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  • Kevin Hara

The Mighty Maunakea

Updated: Oct 9, 2022

The moon moves around her when she sleeps

The clouds stand beside her when she weeps

And I could be forgotten and a thousand miles away

And still I would recall the beauty of Mauna Kea

The Beauty of Mauna Kea

Keola Beamer


I grew up in Hilo, under the canopy of Maunakea. Maunakea means White Mountain. The arrival of its snowy cover signaled the upcoming Christmas season for us. I also reminisce over the golden panoramas that were produced as the sun set over its horizon. And, I cherish the camping trips on its slopes and the visits with the Nene geese.

Maunakea is considered the tallest structure on Earth. From sea level, it rises 13,796 feet. However, from sea level, it descends another 19,700 feet to the ocean floor, producing a total of 33,496 feet. This makes it taller than Mount Everest at 29,029 feet.


Maunakea is named after Wākea, the Hawaiian god of the sky. The legend is that Wakea married Papahānaumoku, the goddess of the earth. Maunakea was their first born, a reaching to the sky from the waters. Mauna Kea is therefore considered the Piko or the place of the origin of life. This is the basis for the Hawaiian practice of bringing a childʻs piko, or unmbilcal cord, to Maunakea. Wākea and Papa had a daughter, Poliʻahu, the goddess of snow and ice.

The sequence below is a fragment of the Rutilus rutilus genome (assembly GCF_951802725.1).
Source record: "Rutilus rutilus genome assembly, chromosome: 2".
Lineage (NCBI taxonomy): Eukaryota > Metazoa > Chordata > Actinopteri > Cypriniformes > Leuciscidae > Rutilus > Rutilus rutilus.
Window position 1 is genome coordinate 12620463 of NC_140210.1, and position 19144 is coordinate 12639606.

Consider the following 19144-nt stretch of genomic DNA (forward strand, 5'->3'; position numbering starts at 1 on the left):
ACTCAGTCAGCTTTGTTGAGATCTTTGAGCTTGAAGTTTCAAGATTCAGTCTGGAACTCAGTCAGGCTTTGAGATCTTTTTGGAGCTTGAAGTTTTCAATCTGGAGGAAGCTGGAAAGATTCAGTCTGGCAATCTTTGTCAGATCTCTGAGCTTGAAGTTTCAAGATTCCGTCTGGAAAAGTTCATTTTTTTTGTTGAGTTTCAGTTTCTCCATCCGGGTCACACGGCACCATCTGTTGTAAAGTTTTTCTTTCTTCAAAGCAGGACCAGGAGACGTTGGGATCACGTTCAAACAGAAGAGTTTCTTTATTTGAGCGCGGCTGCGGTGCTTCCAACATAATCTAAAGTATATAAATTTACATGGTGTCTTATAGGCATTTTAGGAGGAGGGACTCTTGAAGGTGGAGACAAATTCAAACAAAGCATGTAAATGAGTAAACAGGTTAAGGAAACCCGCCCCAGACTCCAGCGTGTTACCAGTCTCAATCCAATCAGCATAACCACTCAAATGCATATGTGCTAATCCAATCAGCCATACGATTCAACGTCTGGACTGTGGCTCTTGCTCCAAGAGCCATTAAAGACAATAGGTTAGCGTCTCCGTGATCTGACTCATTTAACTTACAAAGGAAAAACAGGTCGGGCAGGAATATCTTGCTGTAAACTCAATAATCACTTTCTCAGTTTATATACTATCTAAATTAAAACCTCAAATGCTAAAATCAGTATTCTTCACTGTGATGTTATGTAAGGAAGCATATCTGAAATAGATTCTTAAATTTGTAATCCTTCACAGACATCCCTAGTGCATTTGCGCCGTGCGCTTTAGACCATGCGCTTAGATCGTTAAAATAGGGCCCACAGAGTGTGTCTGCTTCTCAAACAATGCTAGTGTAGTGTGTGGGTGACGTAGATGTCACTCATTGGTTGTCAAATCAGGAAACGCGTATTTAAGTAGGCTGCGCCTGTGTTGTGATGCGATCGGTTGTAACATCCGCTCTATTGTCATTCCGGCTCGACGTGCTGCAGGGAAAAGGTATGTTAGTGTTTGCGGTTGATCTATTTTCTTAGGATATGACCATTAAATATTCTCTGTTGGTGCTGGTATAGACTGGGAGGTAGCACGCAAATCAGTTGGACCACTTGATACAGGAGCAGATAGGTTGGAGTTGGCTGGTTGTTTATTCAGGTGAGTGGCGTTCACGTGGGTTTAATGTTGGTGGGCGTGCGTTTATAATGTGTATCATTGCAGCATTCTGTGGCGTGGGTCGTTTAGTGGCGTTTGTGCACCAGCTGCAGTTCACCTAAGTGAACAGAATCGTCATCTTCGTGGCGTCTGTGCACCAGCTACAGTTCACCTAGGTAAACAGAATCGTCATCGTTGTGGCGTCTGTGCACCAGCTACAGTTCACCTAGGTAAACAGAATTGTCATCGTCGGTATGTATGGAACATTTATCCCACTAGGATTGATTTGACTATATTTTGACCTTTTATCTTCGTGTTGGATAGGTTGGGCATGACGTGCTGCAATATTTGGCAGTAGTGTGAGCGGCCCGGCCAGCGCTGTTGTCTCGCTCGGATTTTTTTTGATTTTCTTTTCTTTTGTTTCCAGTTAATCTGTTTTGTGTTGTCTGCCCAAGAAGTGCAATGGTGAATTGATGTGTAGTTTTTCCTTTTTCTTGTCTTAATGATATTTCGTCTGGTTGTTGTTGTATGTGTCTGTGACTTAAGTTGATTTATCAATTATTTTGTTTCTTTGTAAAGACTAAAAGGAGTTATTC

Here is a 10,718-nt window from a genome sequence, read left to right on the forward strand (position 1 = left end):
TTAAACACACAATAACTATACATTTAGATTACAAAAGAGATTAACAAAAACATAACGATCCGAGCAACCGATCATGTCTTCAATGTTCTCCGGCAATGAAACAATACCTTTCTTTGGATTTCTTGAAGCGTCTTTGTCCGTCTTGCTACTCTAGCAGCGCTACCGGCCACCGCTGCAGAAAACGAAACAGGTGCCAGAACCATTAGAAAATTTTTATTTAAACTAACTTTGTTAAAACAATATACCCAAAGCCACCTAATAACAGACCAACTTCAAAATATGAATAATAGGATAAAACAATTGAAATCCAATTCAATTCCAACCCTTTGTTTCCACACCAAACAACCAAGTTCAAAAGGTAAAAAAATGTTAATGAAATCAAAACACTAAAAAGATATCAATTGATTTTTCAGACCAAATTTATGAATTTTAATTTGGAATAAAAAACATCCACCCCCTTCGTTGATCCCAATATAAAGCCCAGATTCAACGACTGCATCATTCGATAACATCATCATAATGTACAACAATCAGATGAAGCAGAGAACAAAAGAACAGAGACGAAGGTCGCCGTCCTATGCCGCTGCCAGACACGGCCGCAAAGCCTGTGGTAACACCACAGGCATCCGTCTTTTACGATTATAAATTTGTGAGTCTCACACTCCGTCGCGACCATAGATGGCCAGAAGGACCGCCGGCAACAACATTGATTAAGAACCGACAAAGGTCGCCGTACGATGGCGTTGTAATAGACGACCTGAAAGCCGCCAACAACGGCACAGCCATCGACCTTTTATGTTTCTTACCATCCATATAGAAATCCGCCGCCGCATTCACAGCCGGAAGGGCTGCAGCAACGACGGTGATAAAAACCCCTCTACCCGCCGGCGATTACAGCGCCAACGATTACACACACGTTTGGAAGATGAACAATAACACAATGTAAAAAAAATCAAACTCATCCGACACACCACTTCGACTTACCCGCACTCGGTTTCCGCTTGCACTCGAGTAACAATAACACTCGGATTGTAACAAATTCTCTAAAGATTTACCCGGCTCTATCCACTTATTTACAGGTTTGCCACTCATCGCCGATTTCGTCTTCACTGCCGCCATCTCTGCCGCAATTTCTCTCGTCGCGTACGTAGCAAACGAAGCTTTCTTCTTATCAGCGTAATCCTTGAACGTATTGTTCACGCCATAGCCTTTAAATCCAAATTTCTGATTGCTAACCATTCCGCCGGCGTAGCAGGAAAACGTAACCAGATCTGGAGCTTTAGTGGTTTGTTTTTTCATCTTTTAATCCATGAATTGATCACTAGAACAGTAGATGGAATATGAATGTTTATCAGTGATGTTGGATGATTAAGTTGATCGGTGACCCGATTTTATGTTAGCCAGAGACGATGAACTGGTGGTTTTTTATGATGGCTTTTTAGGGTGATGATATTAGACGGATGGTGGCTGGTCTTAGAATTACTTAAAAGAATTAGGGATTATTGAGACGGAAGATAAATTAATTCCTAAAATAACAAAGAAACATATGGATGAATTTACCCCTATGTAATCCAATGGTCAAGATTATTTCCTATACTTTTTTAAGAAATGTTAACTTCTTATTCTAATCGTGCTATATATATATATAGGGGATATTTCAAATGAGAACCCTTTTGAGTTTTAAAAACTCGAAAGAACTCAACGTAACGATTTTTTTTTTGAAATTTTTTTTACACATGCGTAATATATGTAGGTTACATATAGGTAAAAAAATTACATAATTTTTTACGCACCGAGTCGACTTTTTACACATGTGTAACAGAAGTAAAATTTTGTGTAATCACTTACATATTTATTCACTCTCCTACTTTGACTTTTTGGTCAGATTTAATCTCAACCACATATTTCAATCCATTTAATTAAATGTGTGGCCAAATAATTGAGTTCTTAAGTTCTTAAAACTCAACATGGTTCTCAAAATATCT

There is currently political controversy occurring on Maunakea. Because of its height, low air turbulence, low humidity, and absence of light pollution, it is considered an ideal spot for astronomical viewing. Construction of giant telescopes are therefore sought for on its summit. But, the mountain is considered sacred producing a conflict between cultural beliefs and values, and scientific advancement.

Maunakea is considered a shield volcano. Shield volcanos are formed from the accumulation of fluid lava flow which produces a gentle sloping profile. This resembles a warrior’s shield laying flat. Maunakea is a therefore a shield. It is a defender and protector.

A battle between land and sky occurred in 2018 when Hurricane Hector encountered the actively erupting Kilauea. As Hector approached Hilo, it began to turn to the south and a confrontation was avoided. Is this Maunakea shielding and protecting Hawaiʻiby pushing the storm to the side?

My evidence is limited to anecdotal stories such as these. However, they support the native Hawaiian understanding of the importance of caring for the ʻaina and the ʻaina caring for us. Manunakea is a beautiful mountain. It is also a mighty mountain, not only in stature, but in its sacred power. With our respect, it will continue to look out for us.

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